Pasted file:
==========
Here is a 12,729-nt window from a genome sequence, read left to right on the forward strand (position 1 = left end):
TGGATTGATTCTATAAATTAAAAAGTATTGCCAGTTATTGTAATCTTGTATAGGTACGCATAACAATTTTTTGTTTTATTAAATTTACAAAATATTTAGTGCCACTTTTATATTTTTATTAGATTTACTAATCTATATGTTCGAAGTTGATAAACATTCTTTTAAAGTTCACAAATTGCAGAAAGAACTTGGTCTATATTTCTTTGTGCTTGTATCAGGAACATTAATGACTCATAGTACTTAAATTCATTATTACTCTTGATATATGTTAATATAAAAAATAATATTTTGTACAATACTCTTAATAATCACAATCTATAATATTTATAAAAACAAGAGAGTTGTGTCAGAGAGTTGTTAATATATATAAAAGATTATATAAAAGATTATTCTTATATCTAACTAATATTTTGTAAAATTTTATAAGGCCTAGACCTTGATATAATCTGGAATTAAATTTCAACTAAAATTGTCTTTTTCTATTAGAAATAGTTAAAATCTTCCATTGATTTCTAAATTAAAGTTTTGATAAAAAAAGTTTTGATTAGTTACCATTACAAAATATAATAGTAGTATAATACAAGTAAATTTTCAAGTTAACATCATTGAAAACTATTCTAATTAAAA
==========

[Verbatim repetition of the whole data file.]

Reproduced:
Here is a 12,729-nt window from a genome sequence, read left to right on the forward strand (position 1 = left end):
TGGATTGATTCTATAAATTAAAAAGTATTGCCAGTTATTGTAATCTTGTATAGGTACGCATAACAATTTTTTGTTTTATTAAATTTACAAAATATTTAGTGCCACTTTTATATTTTTATTAGATTTACTAATCTATATGTTCGAAGTTGATAAACATTCTTTTAAAGTTCACAAATTGCAGAAAGAACTTGGTCTATATTTCTTTGTGCTTGTATCAGGAACATTAATGACTCATAGTACTTAAATTCATTATTACTCTTGATATATGTTAATATAAAAAATAATATTTTGTACAATACTCTTAATAATCACAATCTATAATATTTATAAAAACAAGAGAGTTGTGTCAGAGAGTTGTTAATATATATAAAAGATTATATAAAAGATTATTCTTATATCTAACTAATATTTTGTAAAATTTTATAAGGCCTAGACCTTGATATAATCTGGAATTAAATTTCAACTAAAATTGTCTTTTTCTATTAGAAATAGTTAAAATCTTCCATTGATTTCTAAATTAAAGTTTTGATAAAAAAAGTTTTGATTAGTTACCATTACAAAATATAATAGTAGTATAATACAAGTAAATTTTCAAGTTAACATCATTGAAAACTATTCTAATTAAAA